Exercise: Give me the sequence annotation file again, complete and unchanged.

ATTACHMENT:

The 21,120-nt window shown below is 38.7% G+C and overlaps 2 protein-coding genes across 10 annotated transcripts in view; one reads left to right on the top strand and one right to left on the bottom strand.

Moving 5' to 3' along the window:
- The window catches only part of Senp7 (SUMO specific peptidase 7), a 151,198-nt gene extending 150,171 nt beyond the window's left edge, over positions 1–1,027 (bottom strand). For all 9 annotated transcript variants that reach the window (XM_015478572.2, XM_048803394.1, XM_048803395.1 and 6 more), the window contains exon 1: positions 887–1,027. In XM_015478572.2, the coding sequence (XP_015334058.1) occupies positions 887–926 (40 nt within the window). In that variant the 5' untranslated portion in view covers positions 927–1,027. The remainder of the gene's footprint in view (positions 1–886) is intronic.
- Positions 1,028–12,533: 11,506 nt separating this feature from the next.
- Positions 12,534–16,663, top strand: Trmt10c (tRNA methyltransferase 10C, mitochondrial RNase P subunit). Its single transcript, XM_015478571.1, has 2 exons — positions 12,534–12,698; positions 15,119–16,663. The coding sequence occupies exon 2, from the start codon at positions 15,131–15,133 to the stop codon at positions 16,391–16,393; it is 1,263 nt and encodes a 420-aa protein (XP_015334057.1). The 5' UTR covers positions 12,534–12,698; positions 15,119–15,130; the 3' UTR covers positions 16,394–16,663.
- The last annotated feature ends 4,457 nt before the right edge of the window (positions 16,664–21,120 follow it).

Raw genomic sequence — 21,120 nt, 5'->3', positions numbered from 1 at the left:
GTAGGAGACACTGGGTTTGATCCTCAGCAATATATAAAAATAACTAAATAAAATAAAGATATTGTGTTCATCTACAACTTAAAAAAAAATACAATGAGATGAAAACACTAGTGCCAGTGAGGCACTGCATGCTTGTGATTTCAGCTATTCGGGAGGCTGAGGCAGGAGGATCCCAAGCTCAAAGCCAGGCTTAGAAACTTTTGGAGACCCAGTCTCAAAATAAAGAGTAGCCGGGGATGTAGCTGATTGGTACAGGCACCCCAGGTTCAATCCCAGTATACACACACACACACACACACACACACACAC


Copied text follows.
The 21,120-nt window shown below is 38.7% G+C and overlaps 2 protein-coding genes across 10 annotated transcripts in view; one reads left to right on the top strand and one right to left on the bottom strand.

Moving 5' to 3' along the window:
- The window catches only part of Senp7 (SUMO specific peptidase 7), a 151,198-nt gene extending 150,171 nt beyond the window's left edge, over positions 1–1,027 (bottom strand). For all 9 annotated transcript variants that reach the window (XM_015478572.2, XM_048803394.1, XM_048803395.1 and 6 more), the window contains exon 1: positions 887–1,027. In XM_015478572.2, the coding sequence (XP_015334058.1) occupies positions 887–926 (40 nt within the window). In that variant the 5' untranslated portion in view covers positions 927–1,027. The remainder of the gene's footprint in view (positions 1–886) is intronic.
- Positions 1,028–12,533: 11,506 nt separating this feature from the next.
- Positions 12,534–16,663, top strand: Trmt10c (tRNA methyltransferase 10C, mitochondrial RNase P subunit). Its single transcript, XM_015478571.1, has 2 exons — positions 12,534–12,698; positions 15,119–16,663. The coding sequence occupies exon 2, from the start codon at positions 15,131–15,133 to the stop codon at positions 16,391–16,393; it is 1,263 nt and encodes a 420-aa protein (XP_015334057.1). The 5' UTR covers positions 12,534–12,698; positions 15,119–15,130; the 3' UTR covers positions 16,394–16,663.
- The last annotated feature ends 4,457 nt before the right edge of the window (positions 16,664–21,120 follow it).

Raw genomic sequence — 21,120 nt, 5'->3', positions numbered from 1 at the left:
GTAGGAGACACTGGGTTTGATCCTCAGCAATATATAAAAATAACTAAATAAAATAAAGATATTGTGTTCATCTACAACTTAAAAAAAAATACAATGAGATGAAAACACTAGTGCCAGTGAGGCACTGCATGCTTGTGATTTCAGCTATTCGGGAGGCTGAGGCAGGAGGATCCCAAGCTCAAAGCCAGGCTTAGAAACTTTTGGAGACCCAGTCTCAAAATAAAGAGTAGCCGGGGATGTAGCTGATTGGTACAGGCACCCCAGGTTCAATCCCAGTATACACACACACACACACACACACACACACAC